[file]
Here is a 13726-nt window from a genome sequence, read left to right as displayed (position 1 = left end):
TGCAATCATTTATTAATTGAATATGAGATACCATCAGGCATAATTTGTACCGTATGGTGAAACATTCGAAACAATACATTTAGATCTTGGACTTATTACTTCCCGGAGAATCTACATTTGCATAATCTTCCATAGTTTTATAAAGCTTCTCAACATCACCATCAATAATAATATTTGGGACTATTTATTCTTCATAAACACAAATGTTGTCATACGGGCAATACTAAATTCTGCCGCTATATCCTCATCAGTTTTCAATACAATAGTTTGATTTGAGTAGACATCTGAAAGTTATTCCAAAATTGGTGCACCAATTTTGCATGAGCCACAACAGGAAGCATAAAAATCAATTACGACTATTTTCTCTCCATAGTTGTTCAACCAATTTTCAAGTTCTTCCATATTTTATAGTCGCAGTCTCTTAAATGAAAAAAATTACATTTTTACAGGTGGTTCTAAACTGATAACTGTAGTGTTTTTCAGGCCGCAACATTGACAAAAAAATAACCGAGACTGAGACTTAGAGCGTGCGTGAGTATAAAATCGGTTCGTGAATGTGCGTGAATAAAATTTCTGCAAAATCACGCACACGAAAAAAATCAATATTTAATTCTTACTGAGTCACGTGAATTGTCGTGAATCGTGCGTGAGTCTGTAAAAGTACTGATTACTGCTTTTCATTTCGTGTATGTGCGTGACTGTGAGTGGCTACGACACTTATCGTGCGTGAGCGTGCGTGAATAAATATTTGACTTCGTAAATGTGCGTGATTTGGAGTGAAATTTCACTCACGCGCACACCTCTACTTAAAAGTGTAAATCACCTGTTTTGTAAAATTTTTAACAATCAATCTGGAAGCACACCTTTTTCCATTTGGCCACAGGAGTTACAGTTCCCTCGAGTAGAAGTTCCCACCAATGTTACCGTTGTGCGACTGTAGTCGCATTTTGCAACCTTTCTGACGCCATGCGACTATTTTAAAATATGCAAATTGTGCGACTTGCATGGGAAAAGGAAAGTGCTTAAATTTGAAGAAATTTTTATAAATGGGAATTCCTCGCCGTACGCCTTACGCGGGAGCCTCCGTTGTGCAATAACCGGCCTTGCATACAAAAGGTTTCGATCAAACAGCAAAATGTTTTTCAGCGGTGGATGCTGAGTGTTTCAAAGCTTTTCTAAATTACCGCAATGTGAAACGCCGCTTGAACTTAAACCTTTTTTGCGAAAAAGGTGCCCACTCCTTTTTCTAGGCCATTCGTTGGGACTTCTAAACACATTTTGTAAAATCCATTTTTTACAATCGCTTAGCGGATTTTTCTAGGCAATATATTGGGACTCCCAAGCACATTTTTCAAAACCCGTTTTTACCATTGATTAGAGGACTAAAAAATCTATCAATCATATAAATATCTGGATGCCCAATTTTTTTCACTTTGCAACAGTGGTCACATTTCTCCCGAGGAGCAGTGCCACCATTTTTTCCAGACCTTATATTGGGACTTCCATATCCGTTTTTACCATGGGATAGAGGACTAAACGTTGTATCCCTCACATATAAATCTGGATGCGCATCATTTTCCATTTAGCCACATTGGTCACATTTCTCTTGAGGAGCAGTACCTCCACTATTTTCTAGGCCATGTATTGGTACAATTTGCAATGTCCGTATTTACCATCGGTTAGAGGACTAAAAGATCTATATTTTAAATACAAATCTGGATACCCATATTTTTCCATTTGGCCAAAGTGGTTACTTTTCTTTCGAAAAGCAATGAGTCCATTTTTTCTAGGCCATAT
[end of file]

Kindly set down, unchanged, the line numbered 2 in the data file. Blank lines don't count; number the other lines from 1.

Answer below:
TGCAATCATTTATTAATTGAATATGAGATACCATCAGGCATAATTTGTACCGTATGGTGAAACATTCGAAACAATACATTTAGATCTTGGACTTATTACTTCCCGGAGAATCTACATTTGCATAATCTTCCATAGTTTTATAAAGCTTCTCAACATCACCATCAATAATAATATTTGGGACTATTTATTCTTCATAAACACAAATGTTGTCATACGGGCAATACTAAATTCTGCCGCTATATCCTCATCAGTTTTCAATACAATAGTTTGATTTGAGTAGACATCTGAAAGTTATTCCAAAATTGGTGCACCAATTTTGCATGAGCCACAACAGGAAGCATAAAAATCAATTACGACTATTTTCTCTCCATAGTTGTTCAACCAATTTTCAAGTTCTTCCATATTTTATAGTCGCAGTCTCTTAAATGAAAAAAATTACATTTTTACAGGTGGTTCTAAACTGATAACTGTAGTGTTTTTCAGGCCGCAACATTGACAAAAAAATAACCGAGACTGAGACTTAGAGCGTGCGTGAGTATAAAATCGGTTCGTGAATGTGCGTGAATAAAATTTCTGCAAAATCACGCACACGAAAAAAATCAATATTTAATTCTTACTGAGTCACGTGAATTGTCGTGAATCGTGCGTGAGTCTGTAAAAGTACTGATTACTGCTTTTCATTTCGTGTATGTGCGTGACTGTGAGTGGCTACGACACTTATCGTGCGTGAGCGTGCGTGAATAAATATTTGACTTCGTAAATGTGCGTGATTTGGAGTGAAATTTCACTCACGCGCACACCTCTACTTAAAAGTGTAAATCACCTGTTTTGTAAAATTTTTAACAATCAATCTGGAAGCACACCTTTTTCCATTTGGCCACAGGAGTTACAGTTCCCTCGAGTAGAAGTTCCCACCAATGTTACCGTTGTGCGACTGTAGTCGCATTTTGCAACCTTTCTGACGCCATGCGACTATTTTAAAATATGCAAATTGTGCGACTTGCATGGGAAAAGGAAAGTGCTTAAATTTGAAGAAATTTTTATAAATGGGAATTCCTCGCCGTACGCCTTACGCGGGAGCCTCCGTTGTGCAATAACCGGCCTTGCATACAAAAGGTTTCGATCAAACAGCAAAATGTTTTTCAGCGGTGGATGCTGAGTGTTTCAAAGCTTTTCTAAATTACCGCAATGTGAAACGCCGCTTGAACTTAAACCTTTTTTGCGAAAAAGGTGCCCACTCCTTTTTCTAGGCCATTCGTTGGGACTTCTAAACACATTTTGTAAAATCCATTTTTTACAATCGCTTAGCGGATTTTTCTAGGCAATATATTGGGACTCCCAAGCACATTTTTCAAAACCCGTTTTTACCATTGATTAGAGGACTAAAAAATCTATCAATCATATAAATATCTGGATGCCCAATTTTTTTCACTTTGCAACAGTGGTCACATTTCTCCCGAGGAGCAGTGCCACCATTTTTTCCAGACCTTATATTGGGACTTCCATATCCGTTTTTACCATGGGATAGAGGACTAAACGTTGTATCCCTCACATATAAATCTGGATGCGCATCATTTTCCATTTAGCCACATTGGTCACATTTCTCTTGAGGAGCAGTACCTCCACTATTTTCTAGGCCATGTATTGGTACAATTTGCAATGTCCGTATTTACCATCGGTTAGAGGACTAAAAGATCTATATTTTAAATACAAATCTGGATACCCATATTTTTCCATTTGGCCAAAGTGGTTACTTTTCTTTCGAAAAGCAATGAGTCCATTTTTTCTAGGCCATAT